The impact of restricted ration and chemical stressors on Rainbow trout (Oncorhynchus mykiss) and American flagfish (Jordanella floridae)
Beyger, Lindsay Alexandra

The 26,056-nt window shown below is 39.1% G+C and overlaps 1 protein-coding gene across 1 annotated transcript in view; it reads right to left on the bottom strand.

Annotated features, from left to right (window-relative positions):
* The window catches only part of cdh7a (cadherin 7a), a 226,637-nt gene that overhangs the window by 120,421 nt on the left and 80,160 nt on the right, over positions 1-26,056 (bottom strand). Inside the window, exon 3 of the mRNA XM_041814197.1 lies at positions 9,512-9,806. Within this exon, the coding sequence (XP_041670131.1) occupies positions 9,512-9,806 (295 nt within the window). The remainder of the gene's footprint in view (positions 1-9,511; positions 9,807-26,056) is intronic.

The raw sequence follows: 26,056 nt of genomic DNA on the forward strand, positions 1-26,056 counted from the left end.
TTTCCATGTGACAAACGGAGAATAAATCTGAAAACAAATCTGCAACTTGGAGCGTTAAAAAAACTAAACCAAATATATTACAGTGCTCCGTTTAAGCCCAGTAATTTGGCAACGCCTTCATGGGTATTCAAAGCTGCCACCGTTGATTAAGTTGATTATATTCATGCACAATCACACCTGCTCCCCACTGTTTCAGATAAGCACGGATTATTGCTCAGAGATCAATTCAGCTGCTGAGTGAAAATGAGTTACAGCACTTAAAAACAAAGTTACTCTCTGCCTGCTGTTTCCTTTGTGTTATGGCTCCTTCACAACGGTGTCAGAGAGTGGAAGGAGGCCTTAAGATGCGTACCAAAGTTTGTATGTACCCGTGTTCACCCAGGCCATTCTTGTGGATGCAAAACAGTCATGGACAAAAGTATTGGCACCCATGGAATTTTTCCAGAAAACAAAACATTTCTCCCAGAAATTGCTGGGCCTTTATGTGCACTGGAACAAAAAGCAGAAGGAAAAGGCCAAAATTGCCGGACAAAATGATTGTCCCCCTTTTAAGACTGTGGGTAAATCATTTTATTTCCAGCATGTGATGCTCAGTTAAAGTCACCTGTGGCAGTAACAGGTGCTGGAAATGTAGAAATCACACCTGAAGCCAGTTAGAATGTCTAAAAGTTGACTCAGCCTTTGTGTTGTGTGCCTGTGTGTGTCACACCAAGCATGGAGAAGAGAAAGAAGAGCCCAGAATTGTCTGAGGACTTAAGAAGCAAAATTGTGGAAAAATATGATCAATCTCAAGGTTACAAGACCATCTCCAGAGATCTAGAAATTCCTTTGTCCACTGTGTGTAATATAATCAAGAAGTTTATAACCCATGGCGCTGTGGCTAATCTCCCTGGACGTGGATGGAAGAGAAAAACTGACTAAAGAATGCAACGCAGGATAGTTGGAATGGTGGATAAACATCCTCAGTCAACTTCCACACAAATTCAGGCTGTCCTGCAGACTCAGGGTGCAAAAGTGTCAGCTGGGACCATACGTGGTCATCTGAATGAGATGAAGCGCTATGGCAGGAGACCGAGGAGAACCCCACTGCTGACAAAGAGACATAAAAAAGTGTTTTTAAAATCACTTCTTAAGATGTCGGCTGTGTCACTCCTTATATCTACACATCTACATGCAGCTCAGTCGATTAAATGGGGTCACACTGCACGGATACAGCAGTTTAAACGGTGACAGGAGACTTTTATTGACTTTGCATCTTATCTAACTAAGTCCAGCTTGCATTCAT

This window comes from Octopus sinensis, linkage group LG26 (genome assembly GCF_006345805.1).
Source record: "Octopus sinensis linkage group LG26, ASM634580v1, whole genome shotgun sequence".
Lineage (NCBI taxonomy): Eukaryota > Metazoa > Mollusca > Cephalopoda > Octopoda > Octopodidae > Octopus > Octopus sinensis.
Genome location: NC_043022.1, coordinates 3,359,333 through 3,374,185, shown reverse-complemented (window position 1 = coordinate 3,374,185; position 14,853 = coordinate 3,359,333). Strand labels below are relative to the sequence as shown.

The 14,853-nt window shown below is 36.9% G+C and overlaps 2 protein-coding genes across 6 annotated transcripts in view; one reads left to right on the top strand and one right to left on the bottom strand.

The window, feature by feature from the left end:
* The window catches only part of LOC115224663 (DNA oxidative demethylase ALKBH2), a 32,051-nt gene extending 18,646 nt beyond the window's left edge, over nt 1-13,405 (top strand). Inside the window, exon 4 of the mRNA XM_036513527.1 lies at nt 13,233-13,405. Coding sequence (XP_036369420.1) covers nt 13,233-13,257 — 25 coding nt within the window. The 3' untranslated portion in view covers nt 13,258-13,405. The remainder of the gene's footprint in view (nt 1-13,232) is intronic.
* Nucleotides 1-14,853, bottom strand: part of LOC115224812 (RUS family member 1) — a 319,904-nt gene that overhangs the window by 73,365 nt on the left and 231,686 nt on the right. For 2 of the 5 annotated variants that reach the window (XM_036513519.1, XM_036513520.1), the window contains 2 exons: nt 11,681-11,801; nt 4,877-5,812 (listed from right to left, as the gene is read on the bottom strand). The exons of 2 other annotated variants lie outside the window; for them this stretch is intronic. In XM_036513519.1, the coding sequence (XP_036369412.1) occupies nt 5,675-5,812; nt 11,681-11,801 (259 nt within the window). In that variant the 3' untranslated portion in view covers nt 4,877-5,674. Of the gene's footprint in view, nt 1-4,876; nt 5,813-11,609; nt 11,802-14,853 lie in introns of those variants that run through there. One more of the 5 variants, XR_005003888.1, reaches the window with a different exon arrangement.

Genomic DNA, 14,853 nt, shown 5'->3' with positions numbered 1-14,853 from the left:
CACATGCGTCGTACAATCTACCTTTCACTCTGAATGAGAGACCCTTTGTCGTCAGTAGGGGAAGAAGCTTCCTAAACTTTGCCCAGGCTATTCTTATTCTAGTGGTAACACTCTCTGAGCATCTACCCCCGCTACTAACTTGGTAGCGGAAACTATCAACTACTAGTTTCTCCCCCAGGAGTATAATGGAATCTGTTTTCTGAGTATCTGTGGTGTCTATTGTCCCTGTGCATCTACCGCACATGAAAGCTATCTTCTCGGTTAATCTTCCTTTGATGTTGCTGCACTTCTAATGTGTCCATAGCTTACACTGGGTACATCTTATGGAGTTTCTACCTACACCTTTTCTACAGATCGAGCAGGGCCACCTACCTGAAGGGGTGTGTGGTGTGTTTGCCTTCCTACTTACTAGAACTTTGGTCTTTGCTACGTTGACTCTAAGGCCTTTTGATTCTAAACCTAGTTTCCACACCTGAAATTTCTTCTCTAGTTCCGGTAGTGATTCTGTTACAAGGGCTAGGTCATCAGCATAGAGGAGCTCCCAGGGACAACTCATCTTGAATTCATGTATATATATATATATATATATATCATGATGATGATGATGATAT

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This research aimed to increase the understanding of the impact of multiple factors including both environmental and chemical stressors and their effects on fish survival, growth, and reproduction. Rainbow trout (Oncorhynchus mykiss) were used to assess the impact of restricted feed on acute toxicity and it was found that prior feeding regime is unlikely to affect short-term toxicity results. These findings are important when considering the potential implications in both setting regulatory guidelines, and in the natural environment. American flagfish (Jordanella floridae) were used to assess the impact of environmentally relevant concentrations of ibuprofen, naproxen, and 17 α- ethinylestradiol (EE2) alone and in mixture on both reproduction and subsequent sensitivity to offspring. Both a short-term reproduction test, and multi-generational study were used to assess a variety of endpoints. The partial life-cycle study noted a significant decrease in fertilization as a result of exposure to 0.1 μg/L naproxen, and 10 ng/L EE2, as well as a significant increase in egg production as a result of exposure to 0.1 μg/L ibuprofen. The multi-generational study demonstrated a significant decrease in fertilization after exposure to the highest concentration of mixtures of ibuprofen, naproxen, and EE2 for both generations. There were also significant changes in egg production. In both studies subsequent toxicity to offspring was not altered significantly. Overall, there appeared to be reproductive impacts related to pharmaceutical exposure either via either short-term exposure, or over multiple generations. Conducting studies that encompass both chemical and environmental stressors has always been challenging. In surface waters, wild fish may be exposed to numerous compounds over multiple generations with many different stressors and modifying factors. Thus, it is important to consider multiple factors together in order to understand the true scale of potential contaminant impacts on fish populations.